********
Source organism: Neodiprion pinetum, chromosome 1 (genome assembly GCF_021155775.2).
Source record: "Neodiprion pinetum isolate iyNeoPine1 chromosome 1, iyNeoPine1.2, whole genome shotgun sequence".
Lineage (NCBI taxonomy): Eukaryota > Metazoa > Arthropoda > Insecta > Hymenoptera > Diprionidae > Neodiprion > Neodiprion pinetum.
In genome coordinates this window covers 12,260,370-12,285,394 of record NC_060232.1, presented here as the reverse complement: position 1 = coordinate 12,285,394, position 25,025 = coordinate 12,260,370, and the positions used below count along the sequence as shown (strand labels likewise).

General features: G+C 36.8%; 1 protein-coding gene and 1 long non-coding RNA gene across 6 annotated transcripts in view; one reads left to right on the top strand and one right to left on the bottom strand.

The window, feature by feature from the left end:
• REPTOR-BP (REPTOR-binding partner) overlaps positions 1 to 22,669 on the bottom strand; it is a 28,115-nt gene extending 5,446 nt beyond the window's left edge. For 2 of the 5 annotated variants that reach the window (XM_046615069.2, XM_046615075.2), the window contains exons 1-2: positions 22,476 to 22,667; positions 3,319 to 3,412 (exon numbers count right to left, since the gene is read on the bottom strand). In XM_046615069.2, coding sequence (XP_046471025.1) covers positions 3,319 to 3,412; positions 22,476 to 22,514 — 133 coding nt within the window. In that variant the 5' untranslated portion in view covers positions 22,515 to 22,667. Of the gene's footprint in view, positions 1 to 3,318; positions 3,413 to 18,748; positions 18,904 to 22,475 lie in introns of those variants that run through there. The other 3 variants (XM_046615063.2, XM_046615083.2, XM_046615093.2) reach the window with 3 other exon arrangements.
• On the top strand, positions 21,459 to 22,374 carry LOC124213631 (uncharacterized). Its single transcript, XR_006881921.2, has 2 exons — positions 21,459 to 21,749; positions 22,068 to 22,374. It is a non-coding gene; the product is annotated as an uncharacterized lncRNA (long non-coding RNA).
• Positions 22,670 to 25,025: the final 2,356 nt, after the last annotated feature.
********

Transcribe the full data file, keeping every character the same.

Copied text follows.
Source organism: Neodiprion pinetum, chromosome 1 (genome assembly GCF_021155775.2).
Source record: "Neodiprion pinetum isolate iyNeoPine1 chromosome 1, iyNeoPine1.2, whole genome shotgun sequence".
Lineage (NCBI taxonomy): Eukaryota > Metazoa > Arthropoda > Insecta > Hymenoptera > Diprionidae > Neodiprion > Neodiprion pinetum.
In genome coordinates this window covers 12,260,370-12,285,394 of record NC_060232.1, presented here as the reverse complement: position 1 = coordinate 12,285,394, position 25,025 = coordinate 12,260,370, and the positions used below count along the sequence as shown (strand labels likewise).

General features: G+C 36.8%; 1 protein-coding gene and 1 long non-coding RNA gene across 6 annotated transcripts in view; one reads left to right on the top strand and one right to left on the bottom strand.

The window, feature by feature from the left end:
• REPTOR-BP (REPTOR-binding partner) overlaps positions 1 to 22,669 on the bottom strand; it is a 28,115-nt gene extending 5,446 nt beyond the window's left edge. For 2 of the 5 annotated variants that reach the window (XM_046615069.2, XM_046615075.2), the window contains exons 1-2: positions 22,476 to 22,667; positions 3,319 to 3,412 (exon numbers count right to left, since the gene is read on the bottom strand). In XM_046615069.2, coding sequence (XP_046471025.1) covers positions 3,319 to 3,412; positions 22,476 to 22,514 — 133 coding nt within the window. In that variant the 5' untranslated portion in view covers positions 22,515 to 22,667. Of the gene's footprint in view, positions 1 to 3,318; positions 3,413 to 18,748; positions 18,904 to 22,475 lie in introns of those variants that run through there. The other 3 variants (XM_046615063.2, XM_046615083.2, XM_046615093.2) reach the window with 3 other exon arrangements.
• On the top strand, positions 21,459 to 22,374 carry LOC124213631 (uncharacterized). Its single transcript, XR_006881921.2, has 2 exons — positions 21,459 to 21,749; positions 22,068 to 22,374. It is a non-coding gene; the product is annotated as an uncharacterized lncRNA (long non-coding RNA).
• Positions 22,670 to 25,025: the final 2,356 nt, after the last annotated feature.